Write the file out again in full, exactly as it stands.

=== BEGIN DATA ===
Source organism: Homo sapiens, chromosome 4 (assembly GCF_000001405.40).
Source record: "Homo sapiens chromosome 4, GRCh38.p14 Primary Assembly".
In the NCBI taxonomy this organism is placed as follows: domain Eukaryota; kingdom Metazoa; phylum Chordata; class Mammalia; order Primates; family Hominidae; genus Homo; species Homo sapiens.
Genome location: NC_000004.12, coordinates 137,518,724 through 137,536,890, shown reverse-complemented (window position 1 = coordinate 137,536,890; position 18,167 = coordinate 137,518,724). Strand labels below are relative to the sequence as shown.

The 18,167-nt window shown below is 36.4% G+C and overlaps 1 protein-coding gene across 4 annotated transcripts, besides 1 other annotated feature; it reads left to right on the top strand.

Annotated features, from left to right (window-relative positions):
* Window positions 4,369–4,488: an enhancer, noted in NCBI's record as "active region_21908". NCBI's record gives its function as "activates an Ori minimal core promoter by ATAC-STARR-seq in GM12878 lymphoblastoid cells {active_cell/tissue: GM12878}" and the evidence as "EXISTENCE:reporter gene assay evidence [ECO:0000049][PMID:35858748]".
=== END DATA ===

Source organism: Homo sapiens, chromosome 4 (assembly GCF_000001405.40).
Source record: "Homo sapiens chromosome 4, GRCh38.p14 Primary Assembly".
In the NCBI taxonomy this organism is placed as follows: domain Eukaryota; kingdom Metazoa; phylum Chordata; class Mammalia; order Primates; family Hominidae; genus Homo; species Homo sapiens.
Genome location: NC_000004.12, coordinates 137,518,724 through 137,536,890, shown reverse-complemented (window position 1 = coordinate 137,536,890; position 18,167 = coordinate 137,518,724). Strand labels below are relative to the sequence as shown.

The 18,167-nt window shown below is 36.4% G+C and overlaps 1 protein-coding gene across 4 annotated transcripts, besides 1 other annotated feature; it reads left to right on the top strand.

Annotated features, from left to right (window-relative positions):
* Window positions 4,369–4,488: an enhancer, noted in NCBI's record as "active region_21908". NCBI's record gives its function as "activates an Ori minimal core promoter by ATAC-STARR-seq in GM12878 lymphoblastoid cells {active_cell/tissue: GM12878}" and the evidence as "EXISTENCE:reporter gene assay evidence [ECO:0000049][PMID:35858748]".